328 Group Hands Over The Last of USSOCOM’s Wolfhounds

 - October 11, 2013, 12:00 PM
Designated C-146A in U.S. Air Force parlance, the Dornier 328 is used by special forces as a utility transport with rough-field capability. (Photo: Sierra Nevada)

Last week the UK/Germany-based 328 Group announced that it had handed over the last of 17 Dornier 328 twin-turboprop transports to Sierra Nevada for supply to U.S. Special Operations Command (USSOCOM). The U.S. Air Force operates these aircraft as the C-146A Wolfhound. The handover ceremony for the last aircraft took place on July 9, but announcement was delayed, possibly owing to the sensitive nature of these aircraft. Following the handover at 328 Group’s facility at Oberpfaffenhofen in Germany, the aircraft departed for Sierra Nevada’s facility at Centennial, Colorado.

All 17 aircraft were pre-owned airliners, with two being sourced directly by Sierra Nevada and the remainder by the 328 Group. Sierra Nevada awarded 328 Group a four-year contract worth more than $200 million to perform overhaul and upgrade work on the aircraft, as well as to provide spares support. The 328 Group holds the type certificate for the Dornier 328 in both its jet- and turboprop-powered versions, and provides global fleet support.

Under the contract the 328 Group brought all 17 aircraft up to specification, a process that involved some 220,000 man-hours. Each aircraft underwent a six-month overhaul process that included engine and propeller checks. Flight decks were standardized across the 17-aircraft fleet, including some avionics upgrades. Mission-specific modifications included the addition of a gravel runway kit and high-frequency communications. Seven aircraft had a spoiler retrofit, while five of them were given auxiliary power units.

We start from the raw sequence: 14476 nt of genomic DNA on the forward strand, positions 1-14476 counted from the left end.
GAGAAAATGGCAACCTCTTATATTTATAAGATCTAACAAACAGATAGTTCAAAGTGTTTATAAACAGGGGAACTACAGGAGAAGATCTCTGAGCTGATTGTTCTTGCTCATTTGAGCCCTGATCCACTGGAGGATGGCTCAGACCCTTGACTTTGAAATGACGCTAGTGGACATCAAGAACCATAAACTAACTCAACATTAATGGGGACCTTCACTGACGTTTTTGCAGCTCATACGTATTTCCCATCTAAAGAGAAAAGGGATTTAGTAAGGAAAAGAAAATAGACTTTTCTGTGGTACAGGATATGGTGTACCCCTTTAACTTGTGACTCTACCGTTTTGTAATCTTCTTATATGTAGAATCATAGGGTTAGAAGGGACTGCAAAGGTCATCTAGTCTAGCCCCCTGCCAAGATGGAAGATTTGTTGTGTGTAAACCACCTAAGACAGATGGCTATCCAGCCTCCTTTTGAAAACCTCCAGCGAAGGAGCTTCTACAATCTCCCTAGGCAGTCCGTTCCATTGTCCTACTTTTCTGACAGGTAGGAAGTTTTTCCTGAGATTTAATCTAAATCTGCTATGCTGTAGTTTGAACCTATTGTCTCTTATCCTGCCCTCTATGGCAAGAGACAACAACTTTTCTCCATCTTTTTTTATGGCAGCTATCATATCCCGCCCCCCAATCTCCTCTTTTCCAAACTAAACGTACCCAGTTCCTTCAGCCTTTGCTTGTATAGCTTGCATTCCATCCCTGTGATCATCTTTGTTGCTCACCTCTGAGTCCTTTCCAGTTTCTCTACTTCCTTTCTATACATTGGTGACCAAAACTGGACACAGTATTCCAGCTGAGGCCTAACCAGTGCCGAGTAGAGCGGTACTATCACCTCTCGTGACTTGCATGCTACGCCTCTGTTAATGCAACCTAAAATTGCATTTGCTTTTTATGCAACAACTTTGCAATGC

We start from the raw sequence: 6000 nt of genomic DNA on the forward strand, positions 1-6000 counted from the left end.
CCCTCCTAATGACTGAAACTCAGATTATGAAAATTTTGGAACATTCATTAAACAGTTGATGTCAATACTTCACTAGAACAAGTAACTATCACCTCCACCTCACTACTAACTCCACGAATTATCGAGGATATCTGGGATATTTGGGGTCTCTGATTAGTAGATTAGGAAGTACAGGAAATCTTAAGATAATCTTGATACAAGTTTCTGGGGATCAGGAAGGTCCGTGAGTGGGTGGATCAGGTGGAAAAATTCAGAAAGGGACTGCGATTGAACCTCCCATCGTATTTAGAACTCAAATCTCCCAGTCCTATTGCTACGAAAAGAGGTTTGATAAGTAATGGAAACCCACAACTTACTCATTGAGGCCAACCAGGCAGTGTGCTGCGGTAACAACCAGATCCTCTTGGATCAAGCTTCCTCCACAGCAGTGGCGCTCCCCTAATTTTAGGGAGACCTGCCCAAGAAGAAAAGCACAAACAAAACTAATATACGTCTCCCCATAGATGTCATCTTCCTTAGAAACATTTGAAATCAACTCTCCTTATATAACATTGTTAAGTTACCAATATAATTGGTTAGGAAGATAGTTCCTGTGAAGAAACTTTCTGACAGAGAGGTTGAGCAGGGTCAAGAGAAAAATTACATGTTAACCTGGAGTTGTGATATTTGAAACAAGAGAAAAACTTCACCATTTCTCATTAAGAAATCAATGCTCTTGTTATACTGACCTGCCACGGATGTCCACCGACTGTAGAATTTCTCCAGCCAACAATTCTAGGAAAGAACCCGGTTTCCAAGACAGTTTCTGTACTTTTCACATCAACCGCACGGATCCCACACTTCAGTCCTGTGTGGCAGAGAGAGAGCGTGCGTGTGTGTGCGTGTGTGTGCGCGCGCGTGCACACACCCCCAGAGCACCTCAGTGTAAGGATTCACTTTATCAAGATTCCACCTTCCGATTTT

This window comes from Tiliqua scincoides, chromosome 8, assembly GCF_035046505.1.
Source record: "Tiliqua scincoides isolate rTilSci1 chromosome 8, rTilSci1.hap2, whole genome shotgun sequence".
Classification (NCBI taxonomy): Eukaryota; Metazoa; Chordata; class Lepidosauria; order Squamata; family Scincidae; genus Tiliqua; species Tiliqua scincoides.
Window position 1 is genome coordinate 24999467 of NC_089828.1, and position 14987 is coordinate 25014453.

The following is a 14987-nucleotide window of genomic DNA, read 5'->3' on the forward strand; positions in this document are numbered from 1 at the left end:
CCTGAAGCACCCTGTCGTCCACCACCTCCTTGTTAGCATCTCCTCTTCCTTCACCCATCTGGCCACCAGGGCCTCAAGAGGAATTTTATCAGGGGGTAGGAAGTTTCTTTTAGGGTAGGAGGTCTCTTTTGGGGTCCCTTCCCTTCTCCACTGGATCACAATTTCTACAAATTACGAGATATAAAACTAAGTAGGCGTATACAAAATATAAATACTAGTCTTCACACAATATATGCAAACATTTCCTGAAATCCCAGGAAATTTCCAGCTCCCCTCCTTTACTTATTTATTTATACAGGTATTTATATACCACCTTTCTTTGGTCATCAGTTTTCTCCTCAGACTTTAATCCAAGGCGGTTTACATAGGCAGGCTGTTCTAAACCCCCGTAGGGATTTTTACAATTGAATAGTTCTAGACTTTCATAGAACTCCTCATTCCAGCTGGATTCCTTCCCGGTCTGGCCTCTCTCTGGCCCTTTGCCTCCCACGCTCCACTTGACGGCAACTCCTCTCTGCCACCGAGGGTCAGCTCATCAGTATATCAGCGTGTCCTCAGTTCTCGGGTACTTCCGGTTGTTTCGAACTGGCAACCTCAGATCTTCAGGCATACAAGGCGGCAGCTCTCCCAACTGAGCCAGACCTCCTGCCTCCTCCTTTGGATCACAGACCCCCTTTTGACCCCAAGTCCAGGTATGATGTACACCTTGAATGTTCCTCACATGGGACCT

U.S. Air Force Special Operations Command (AFSOC) took delivery of the aircraft in three batches, the first in 2009. Today the 524th Special Operations Squadron, part of the 27th Special Operations Wing at Cannon AFB, New Mexico, operates C-146s. According to the Cannon AFB website, the unit uses these aircraft “to accomplish global special operations taskings as an Air Force component member of USSOCOM. Crews plan, prepare and execute non-standard aviation (NSAv) missions in support of joint special operations forces while directly supporting theater special operations commanders by conducting night-vision-goggle (NVG) infiltration, exfiltration, resupply and other combat taskings on unimproved runways.”

Somewhat camera-shy, the aircraft wear a quasi-civilian blue-white scheme and carry just a five-digit serial number on the tail. They have been spotted in many parts of the globe, but mostly in Latin America, the Far East and Africa. One of them made an unwelcome appearance in local headlines in May this year when it was requested to land at Banda Aceh in Indonesia while en route from the Maldives to Singapore. Reports suggest that the aircraft was ordered to land as it did not have the correct overflight clearance, but also that it had requested to make an emergency landing as fuel reserves were low.